food-wise, do not expect anything great. seafood is quite ok, also fresh but summer is not the time big fishing boats are out there, so prices may be a bit stiff – better stick to “midye”, (mussels) fried or stuffed. they tend to fry midye with a bit too much flour, making it taste like börek but you can warn the cook. octopus, i did not come accross and calamari are imported - though one time we consumed locally caught stuff. greenery and herbs are fresh and tasty. i never eat meat or poultry so find that out for yourself. my impression is that, prices are pretty cheap, compared to istanbul and bodrum (big deal! turkey's most expensive villages!).
you can reach marmara island by ferry either from barbaros (to saraylı or çınarlı) or from erdek (to marmara), just 10 kliks from bandırma, where the fast ferry from yenikapı - istanbul drops you. ankara or izmir have to use erdek. a slow ferry (still, she does 14 knots and takes 6-8 hours to get there) also leaves from sarayburnu (down from the topkapı palace) on rather unreliable schedules but summer tariffs are more reasonable until september. another possibility is taking a ferry from silivri, an hour from istanbul, to terrible avşa and from there to marmara as a last resort. avşa is about a half hour by ferry from marmara, erdek another two hours or so.
otherwise, do not, repeat, don’t, repeat “again”, do not, no, no, no, do not go to avşa!..
it is bald, it is crowded, it is a monument to pedestrian poor taste and it is even noisier than noisiville, bodrum. the much flattered avşa wine, too, is usually mediocre and cheaper in big towns. however, as the man said in woodstock, “brown’s no good but it’s your own trip”...
although for decades i have ridden or driven ships around marmara island, i had never visited it. i found it go-able-again, except for saraylı. i had been to avşa and just one glance from the docked ferry reaffirmed my firm decision never to set foot there.
note for bikers:
if you are traveling on two wheels, the roads on the island are fairly paved but the physical road structure is uneven. you must not trust the right side of the road, which slants at 20 degrees or more toward the dubious berm. it looks like it may give way under your front. use the center of the way but keep in mind that the oncoming traffic, including trucks hauling slabs of marble, will be inclined to do the same. now, the other danger comes into play: ok, the surface paving is gravel-cemented-with-tar, tar melts under the sun and becomes a sticky, slippery blot on the road. in case of oncoming traffic, dropping right-ward 20 centimeters to another level of your part of the road, where more loose gravel also tends to collect, requires extra caution. do not ride fast if you do not want tar stains on your beloved beast, either.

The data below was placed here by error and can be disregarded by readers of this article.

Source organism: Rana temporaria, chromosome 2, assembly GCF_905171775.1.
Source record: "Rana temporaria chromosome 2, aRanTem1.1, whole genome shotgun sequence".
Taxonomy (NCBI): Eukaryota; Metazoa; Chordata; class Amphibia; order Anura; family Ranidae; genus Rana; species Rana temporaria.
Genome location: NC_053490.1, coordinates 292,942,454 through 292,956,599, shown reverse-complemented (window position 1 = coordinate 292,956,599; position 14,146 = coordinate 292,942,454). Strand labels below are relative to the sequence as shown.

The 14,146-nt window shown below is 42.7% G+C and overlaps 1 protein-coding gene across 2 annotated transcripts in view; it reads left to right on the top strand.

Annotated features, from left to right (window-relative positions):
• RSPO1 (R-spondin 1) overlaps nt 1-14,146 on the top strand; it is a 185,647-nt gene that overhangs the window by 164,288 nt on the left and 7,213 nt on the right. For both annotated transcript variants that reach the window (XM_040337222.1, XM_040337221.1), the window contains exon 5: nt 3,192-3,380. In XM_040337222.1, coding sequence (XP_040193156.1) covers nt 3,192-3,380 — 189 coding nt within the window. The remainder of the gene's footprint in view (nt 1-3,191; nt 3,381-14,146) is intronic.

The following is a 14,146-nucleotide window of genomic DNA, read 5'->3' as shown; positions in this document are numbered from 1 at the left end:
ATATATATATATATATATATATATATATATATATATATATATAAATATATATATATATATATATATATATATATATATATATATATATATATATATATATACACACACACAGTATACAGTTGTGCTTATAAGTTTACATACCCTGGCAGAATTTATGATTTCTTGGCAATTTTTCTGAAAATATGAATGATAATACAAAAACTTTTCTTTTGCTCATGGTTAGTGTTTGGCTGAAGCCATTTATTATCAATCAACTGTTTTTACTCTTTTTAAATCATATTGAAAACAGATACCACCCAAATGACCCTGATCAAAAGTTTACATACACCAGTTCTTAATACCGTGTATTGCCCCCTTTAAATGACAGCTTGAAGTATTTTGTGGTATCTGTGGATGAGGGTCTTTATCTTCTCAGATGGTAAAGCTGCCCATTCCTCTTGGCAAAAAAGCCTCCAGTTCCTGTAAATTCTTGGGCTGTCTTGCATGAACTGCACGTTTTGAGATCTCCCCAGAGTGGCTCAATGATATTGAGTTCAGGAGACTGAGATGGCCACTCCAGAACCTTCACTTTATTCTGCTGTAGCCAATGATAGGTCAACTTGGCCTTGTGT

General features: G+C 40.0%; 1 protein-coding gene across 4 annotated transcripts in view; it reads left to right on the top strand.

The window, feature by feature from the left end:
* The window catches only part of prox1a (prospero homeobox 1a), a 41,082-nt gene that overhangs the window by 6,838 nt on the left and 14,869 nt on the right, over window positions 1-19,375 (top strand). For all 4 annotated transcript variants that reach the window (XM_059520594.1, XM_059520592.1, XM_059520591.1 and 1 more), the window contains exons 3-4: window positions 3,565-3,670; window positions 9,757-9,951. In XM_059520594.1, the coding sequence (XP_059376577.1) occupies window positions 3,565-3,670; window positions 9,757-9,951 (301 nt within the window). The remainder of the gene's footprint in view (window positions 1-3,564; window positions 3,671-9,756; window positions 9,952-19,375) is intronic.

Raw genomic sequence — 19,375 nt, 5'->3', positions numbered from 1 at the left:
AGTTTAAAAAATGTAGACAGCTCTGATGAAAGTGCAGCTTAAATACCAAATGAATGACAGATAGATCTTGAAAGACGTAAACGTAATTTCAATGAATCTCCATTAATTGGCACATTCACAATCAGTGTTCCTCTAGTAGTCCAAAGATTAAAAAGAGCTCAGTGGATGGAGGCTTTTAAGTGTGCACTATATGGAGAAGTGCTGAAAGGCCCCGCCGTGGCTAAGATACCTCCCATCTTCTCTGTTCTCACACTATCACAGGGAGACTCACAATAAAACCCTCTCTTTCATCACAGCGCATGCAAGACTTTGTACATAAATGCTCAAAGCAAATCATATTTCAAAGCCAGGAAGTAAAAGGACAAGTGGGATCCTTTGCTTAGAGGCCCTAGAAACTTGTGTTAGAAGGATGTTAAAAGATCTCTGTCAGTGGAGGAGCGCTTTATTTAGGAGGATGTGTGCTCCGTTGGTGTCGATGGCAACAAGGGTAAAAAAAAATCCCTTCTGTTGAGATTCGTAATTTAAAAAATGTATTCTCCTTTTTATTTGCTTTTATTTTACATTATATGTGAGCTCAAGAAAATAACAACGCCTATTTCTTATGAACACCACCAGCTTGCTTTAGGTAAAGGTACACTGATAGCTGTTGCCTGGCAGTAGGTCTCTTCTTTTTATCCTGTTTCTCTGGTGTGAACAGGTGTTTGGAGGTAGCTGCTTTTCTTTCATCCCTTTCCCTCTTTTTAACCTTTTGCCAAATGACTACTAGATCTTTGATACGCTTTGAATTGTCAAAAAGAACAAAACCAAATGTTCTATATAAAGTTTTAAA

i did not challenge the northt-to-east-to south coastal road from saraylı to topağaç while two-on because it was under repair and pure gravel. we made the trip in june. enduros or enduro tourers might just wish to do that.
by the way, riding, you come accross specimens of wild life ogling you like foxes or owls and very frequently, rabbits. then, some wild life creeps away or toward you, turtles, for instance, or snakes! they are the harmless variety, more afraid of you than you are of them. so do not risk kissing the slippery melted tar, trying to run over and kill them.
(*) afraid my translation sounds better and more romantic than the original headline, folks.
(**) ok, laugh at the idea of a “flat pit” and underestimate turkish ingeniuty. we dug 40-years’-worth of poor quality lignite from a 100-meter-deep-pit-few-square-kilometers-wide in yatagan, destroying most of 40-centuries-old stratonichae, which used to be, for the ancient world, about what chicago is to the modern one. we’ll dig the marmara island 100 – 200 meters deep below sea level, leaving just a rim around so it won’t flood. just give us 20-more-years’-stock-of- marble... i wager, the bottom of the pit will be flatter than the one in yatagan.
(***) actually, it was the end of the road and we did have to park there but you can walk to the competition next door through the first one. it is not considered tresspassing apparently.